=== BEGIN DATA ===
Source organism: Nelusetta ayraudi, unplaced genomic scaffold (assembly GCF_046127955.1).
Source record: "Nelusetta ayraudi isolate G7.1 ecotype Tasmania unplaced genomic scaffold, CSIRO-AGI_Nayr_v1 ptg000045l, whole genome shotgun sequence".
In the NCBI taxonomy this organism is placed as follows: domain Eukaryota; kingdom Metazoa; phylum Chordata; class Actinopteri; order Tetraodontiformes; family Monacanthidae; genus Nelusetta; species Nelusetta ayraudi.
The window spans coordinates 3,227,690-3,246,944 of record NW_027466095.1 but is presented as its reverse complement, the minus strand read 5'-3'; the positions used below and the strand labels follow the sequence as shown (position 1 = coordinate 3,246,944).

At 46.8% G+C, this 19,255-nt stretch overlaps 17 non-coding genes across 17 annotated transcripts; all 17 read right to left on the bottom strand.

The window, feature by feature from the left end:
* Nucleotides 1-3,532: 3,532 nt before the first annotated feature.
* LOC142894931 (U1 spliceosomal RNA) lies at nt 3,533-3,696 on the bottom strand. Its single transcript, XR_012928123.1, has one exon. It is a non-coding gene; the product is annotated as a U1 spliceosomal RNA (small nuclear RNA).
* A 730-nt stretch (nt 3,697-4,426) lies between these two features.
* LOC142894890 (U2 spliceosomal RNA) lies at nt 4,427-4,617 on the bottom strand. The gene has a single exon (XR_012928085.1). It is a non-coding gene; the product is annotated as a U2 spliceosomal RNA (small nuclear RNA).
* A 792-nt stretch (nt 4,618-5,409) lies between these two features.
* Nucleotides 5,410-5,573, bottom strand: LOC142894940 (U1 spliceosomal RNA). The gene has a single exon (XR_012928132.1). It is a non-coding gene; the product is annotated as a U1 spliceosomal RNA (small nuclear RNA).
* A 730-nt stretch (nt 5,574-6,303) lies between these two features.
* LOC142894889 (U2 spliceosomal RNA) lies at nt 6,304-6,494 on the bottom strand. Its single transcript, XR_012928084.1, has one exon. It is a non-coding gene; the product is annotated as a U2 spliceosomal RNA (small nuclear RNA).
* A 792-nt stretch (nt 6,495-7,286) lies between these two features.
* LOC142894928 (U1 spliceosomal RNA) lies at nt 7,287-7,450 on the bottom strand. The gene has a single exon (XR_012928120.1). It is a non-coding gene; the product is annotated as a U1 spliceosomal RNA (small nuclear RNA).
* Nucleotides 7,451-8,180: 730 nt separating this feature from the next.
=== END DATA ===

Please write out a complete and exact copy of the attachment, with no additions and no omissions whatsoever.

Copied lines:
Source organism: Nelusetta ayraudi, unplaced genomic scaffold (assembly GCF_046127955.1).
Source record: "Nelusetta ayraudi isolate G7.1 ecotype Tasmania unplaced genomic scaffold, CSIRO-AGI_Nayr_v1 ptg000045l, whole genome shotgun sequence".
In the NCBI taxonomy this organism is placed as follows: domain Eukaryota; kingdom Metazoa; phylum Chordata; class Actinopteri; order Tetraodontiformes; family Monacanthidae; genus Nelusetta; species Nelusetta ayraudi.
The window spans coordinates 3,227,690-3,246,944 of record NW_027466095.1 but is presented as its reverse complement, the minus strand read 5'-3'; the positions used below and the strand labels follow the sequence as shown (position 1 = coordinate 3,246,944).

At 46.8% G+C, this 19,255-nt stretch overlaps 17 non-coding genes across 17 annotated transcripts; all 17 read right to left on the bottom strand.

The window, feature by feature from the left end:
* Nucleotides 1-3,532: 3,532 nt before the first annotated feature.
* LOC142894931 (U1 spliceosomal RNA) lies at nt 3,533-3,696 on the bottom strand. Its single transcript, XR_012928123.1, has one exon. It is a non-coding gene; the product is annotated as a U1 spliceosomal RNA (small nuclear RNA).
* A 730-nt stretch (nt 3,697-4,426) lies between these two features.
* LOC142894890 (U2 spliceosomal RNA) lies at nt 4,427-4,617 on the bottom strand. The gene has a single exon (XR_012928085.1). It is a non-coding gene; the product is annotated as a U2 spliceosomal RNA (small nuclear RNA).
* A 792-nt stretch (nt 4,618-5,409) lies between these two features.
* Nucleotides 5,410-5,573, bottom strand: LOC142894940 (U1 spliceosomal RNA). The gene has a single exon (XR_012928132.1). It is a non-coding gene; the product is annotated as a U1 spliceosomal RNA (small nuclear RNA).
* A 730-nt stretch (nt 5,574-6,303) lies between these two features.
* LOC142894889 (U2 spliceosomal RNA) lies at nt 6,304-6,494 on the bottom strand. Its single transcript, XR_012928084.1, has one exon. It is a non-coding gene; the product is annotated as a U2 spliceosomal RNA (small nuclear RNA).
* A 792-nt stretch (nt 6,495-7,286) lies between these two features.
* LOC142894928 (U1 spliceosomal RNA) lies at nt 7,287-7,450 on the bottom strand. The gene has a single exon (XR_012928120.1). It is a non-coding gene; the product is annotated as a U1 spliceosomal RNA (small nuclear RNA).
* Nucleotides 7,451-8,180: 730 nt separating this feature from the next.